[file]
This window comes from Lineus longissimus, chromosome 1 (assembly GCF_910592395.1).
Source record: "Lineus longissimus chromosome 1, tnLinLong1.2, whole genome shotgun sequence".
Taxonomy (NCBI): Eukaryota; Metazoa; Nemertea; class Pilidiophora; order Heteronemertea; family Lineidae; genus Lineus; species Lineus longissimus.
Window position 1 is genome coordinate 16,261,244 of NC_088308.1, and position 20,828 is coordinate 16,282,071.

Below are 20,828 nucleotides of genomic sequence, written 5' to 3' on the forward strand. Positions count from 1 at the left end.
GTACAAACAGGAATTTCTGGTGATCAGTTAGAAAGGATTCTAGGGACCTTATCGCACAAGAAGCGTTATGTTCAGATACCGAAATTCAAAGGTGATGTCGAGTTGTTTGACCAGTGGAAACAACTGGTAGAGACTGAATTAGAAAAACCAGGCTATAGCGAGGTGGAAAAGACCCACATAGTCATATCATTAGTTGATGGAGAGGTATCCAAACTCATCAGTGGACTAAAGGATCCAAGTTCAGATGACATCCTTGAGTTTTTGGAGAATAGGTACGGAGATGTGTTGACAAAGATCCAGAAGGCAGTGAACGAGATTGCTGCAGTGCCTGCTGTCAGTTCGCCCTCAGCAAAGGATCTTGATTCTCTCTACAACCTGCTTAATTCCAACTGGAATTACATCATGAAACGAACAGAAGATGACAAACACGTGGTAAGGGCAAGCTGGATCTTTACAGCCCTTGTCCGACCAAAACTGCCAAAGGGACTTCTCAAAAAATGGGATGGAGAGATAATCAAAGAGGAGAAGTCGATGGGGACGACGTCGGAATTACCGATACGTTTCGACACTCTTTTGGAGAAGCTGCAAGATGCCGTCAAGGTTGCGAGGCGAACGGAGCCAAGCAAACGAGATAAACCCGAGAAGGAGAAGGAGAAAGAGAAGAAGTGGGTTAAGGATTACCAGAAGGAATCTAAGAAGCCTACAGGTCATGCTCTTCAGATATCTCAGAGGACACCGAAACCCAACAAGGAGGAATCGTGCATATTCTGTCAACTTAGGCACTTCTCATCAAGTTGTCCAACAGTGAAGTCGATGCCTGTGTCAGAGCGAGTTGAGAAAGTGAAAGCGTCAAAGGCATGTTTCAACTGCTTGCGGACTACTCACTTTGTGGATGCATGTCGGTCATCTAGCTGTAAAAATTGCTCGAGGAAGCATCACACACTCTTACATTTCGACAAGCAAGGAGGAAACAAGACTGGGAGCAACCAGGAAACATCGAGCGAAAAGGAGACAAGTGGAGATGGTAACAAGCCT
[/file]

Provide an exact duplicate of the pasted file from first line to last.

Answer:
This window comes from Lineus longissimus, chromosome 1 (assembly GCF_910592395.1).
Source record: "Lineus longissimus chromosome 1, tnLinLong1.2, whole genome shotgun sequence".
Taxonomy (NCBI): Eukaryota; Metazoa; Nemertea; class Pilidiophora; order Heteronemertea; family Lineidae; genus Lineus; species Lineus longissimus.
Window position 1 is genome coordinate 16,261,244 of NC_088308.1, and position 20,828 is coordinate 16,282,071.

Below are 20,828 nucleotides of genomic sequence, written 5' to 3' on the forward strand. Positions count from 1 at the left end.
GTACAAACAGGAATTTCTGGTGATCAGTTAGAAAGGATTCTAGGGACCTTATCGCACAAGAAGCGTTATGTTCAGATACCGAAATTCAAAGGTGATGTCGAGTTGTTTGACCAGTGGAAACAACTGGTAGAGACTGAATTAGAAAAACCAGGCTATAGCGAGGTGGAAAAGACCCACATAGTCATATCATTAGTTGATGGAGAGGTATCCAAACTCATCAGTGGACTAAAGGATCCAAGTTCAGATGACATCCTTGAGTTTTTGGAGAATAGGTACGGAGATGTGTTGACAAAGATCCAGAAGGCAGTGAACGAGATTGCTGCAGTGCCTGCTGTCAGTTCGCCCTCAGCAAAGGATCTTGATTCTCTCTACAACCTGCTTAATTCCAACTGGAATTACATCATGAAACGAACAGAAGATGACAAACACGTGGTAAGGGCAAGCTGGATCTTTACAGCCCTTGTCCGACCAAAACTGCCAAAGGGACTTCTCAAAAAATGGGATGGAGAGATAATCAAAGAGGAGAAGTCGATGGGGACGACGTCGGAATTACCGATACGTTTCGACACTCTTTTGGAGAAGCTGCAAGATGCCGTCAAGGTTGCGAGGCGAACGGAGCCAAGCAAACGAGATAAACCCGAGAAGGAGAAGGAGAAAGAGAAGAAGTGGGTTAAGGATTACCAGAAGGAATCTAAGAAGCCTACAGGTCATGCTCTTCAGATATCTCAGAGGACACCGAAACCCAACAAGGAGGAATCGTGCATATTCTGTCAACTTAGGCACTTCTCATCAAGTTGTCCAACAGTGAAGTCGATGCCTGTGTCAGAGCGAGTTGAGAAAGTGAAAGCGTCAAAGGCATGTTTCAACTGCTTGCGGACTACTCACTTTGTGGATGCATGTCGGTCATCTAGCTGTAAAAATTGCTCGAGGAAGCATCACACACTCTTACATTTCGACAAGCAAGGAGGAAACAAGACTGGGAGCAACCAGGAAACATCGAGCGAAAAGGAGACAAGTGGAGATGGTAACAAGCCT